Natural areas that are expected to remain similar in the future to what they are today, despite changing temperature and precipitation patterns, are called climate “refugia” and are important for the conservation of many wildlife species.
One position will be based at the NE CSC host institution UMass Amherst and cover both the eastern part of NE CSC and the SE CSC regions. The Midwest liaison will be stationed at the USFS Northern Research Station on University of Minnesota campus an serve the Midwest area of the NE CSC region.
Nigel Golden, Ph.D. student at UMass Amherst, posted a blog to the Early Career Climate Forum about recent insights in communicating his science to a variety of audiences. He writes that the way you communicate can mean the difference between alienating (pun intended) your listener or gaining their support.
From February to April, we will host talks by researchers and resource managers who have increased our understanding of the impact climate change will have on natural and cultural resources and how to improve decision making and adaptation planning.
A new paper by scientists at the NE CSC and colleagues describe how human response to a climatic event 200 years ago set in motion a profound shift in fishing practices and consumption in the Northeast.
The UMass Amherst Department of Civil and Environmental Engineering and The Ecosystem Center of the Marine Biological Laboratory are seeking post-docs to advance our understanding of the impacts climate change will have on natural systems.
Anthony D'Amato, NE CSC Principal Investigator, Paul Catanzaro of UMass, Amherst, and Emily Silver Huff with the USDA Forest Service have created a guide for land owners and forest managers to improve the way we adapt to a changing climate. The publication "Increasing Forest Resiliency for an Uncertain Future" was written for forest decision makers in New England who are taking action to increase resiliency of our northern forests.
Virginia Burkett, Associate Director of Climte and Land Use at USGS, Alison Meadow, Staff Scientist - Center for Climate Adaptation Science and Solutions, and Ezra Markowitz of UMass Amherst were the featured speakers at this event.
The Northeast Climate Science Center has awarded just over $1,000,000 to NE CSC consortium institutions, universities and other partners for research to guide managers cultural and natural resources in planning how to help species and ecosystems adapt to climate change.
The NE CSC and the North Atlantic Landscape Conservation Cooperative (NA LCC) are embarking on a new collaboration to synthesize information about climate change impacts on coastal habitats and species and to make this information easily accessible to local decision-makers as part of the Massachusetts Wildlife Climate Action Tool.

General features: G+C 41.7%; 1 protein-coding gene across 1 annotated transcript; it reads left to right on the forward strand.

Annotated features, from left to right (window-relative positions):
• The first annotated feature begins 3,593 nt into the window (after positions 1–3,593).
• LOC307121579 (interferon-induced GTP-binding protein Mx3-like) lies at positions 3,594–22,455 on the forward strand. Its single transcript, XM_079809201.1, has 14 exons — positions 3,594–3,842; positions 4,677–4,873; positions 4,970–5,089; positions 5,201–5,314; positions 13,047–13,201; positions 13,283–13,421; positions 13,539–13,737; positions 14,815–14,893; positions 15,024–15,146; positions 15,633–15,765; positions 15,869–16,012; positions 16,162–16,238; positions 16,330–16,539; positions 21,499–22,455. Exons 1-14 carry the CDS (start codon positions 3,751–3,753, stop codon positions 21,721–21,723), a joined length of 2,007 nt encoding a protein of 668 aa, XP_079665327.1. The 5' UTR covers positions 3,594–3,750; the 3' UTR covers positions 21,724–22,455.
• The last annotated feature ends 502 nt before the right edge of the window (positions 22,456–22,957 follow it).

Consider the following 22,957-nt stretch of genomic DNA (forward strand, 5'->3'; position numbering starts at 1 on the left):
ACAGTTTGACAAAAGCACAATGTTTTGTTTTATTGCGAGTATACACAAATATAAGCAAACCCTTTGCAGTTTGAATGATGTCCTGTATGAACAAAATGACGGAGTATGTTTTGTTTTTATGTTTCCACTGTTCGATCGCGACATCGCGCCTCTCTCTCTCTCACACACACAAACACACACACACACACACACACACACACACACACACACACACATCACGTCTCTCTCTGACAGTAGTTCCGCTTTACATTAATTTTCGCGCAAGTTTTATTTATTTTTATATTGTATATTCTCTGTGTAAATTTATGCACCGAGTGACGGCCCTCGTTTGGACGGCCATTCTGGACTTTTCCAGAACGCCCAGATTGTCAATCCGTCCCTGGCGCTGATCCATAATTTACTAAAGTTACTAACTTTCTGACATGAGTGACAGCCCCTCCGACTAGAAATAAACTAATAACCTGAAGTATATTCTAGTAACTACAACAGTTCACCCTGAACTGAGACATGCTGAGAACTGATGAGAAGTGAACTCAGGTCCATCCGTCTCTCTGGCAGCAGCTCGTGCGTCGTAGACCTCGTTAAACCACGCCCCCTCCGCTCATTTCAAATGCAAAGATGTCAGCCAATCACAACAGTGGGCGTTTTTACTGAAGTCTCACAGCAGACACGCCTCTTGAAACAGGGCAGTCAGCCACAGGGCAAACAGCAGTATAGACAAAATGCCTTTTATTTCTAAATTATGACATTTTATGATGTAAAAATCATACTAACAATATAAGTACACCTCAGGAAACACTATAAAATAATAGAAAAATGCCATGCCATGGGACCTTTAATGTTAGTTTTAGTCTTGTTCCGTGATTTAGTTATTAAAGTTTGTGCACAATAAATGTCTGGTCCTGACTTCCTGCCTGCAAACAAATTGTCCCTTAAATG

Michael Rawlins, Affiliated Investigator with NE CSC and Manager of the Climate Systems Research Center (CSRC) at UMass, Amherst, with Raymond Bradley, NE CSC's Principal Investigator and Director of the CSRC, have released a study showing a projected decline in the number of days that drop below freezing across North America.
NE CASC climate scientist and postdoctoral fellow, Alex Bryan, assisted Colonial National Historic Park with identifying the climate stressors most relevant to preserving the Park's historic resources, and provided a suitable set of climate model projections to aid in adaptation planning.
A NE-CSC funded decision-support tool and interactive website, Shifts in fish habitat under climate change, visually demonstrates new data on lake temperature changes and consequential effects on walleye and largemouth bass populations in Wisconsin.
This fall the NE CSC presents a six-seminar series highlighting the research from our funded projects, with Rob DeConto of UMass Amherst as our featured speaker. Come check it out in person or tune in remotely!
NE CSC's Toni Lyn Morelli was put to the test to convey the importance of her reserach in a unique setting: A stand-up comedy show! Paula Poundstone visited Northampton, Massachusetts, where she asked Toni Lyn to explain what she does for a living before a sold-out crowd.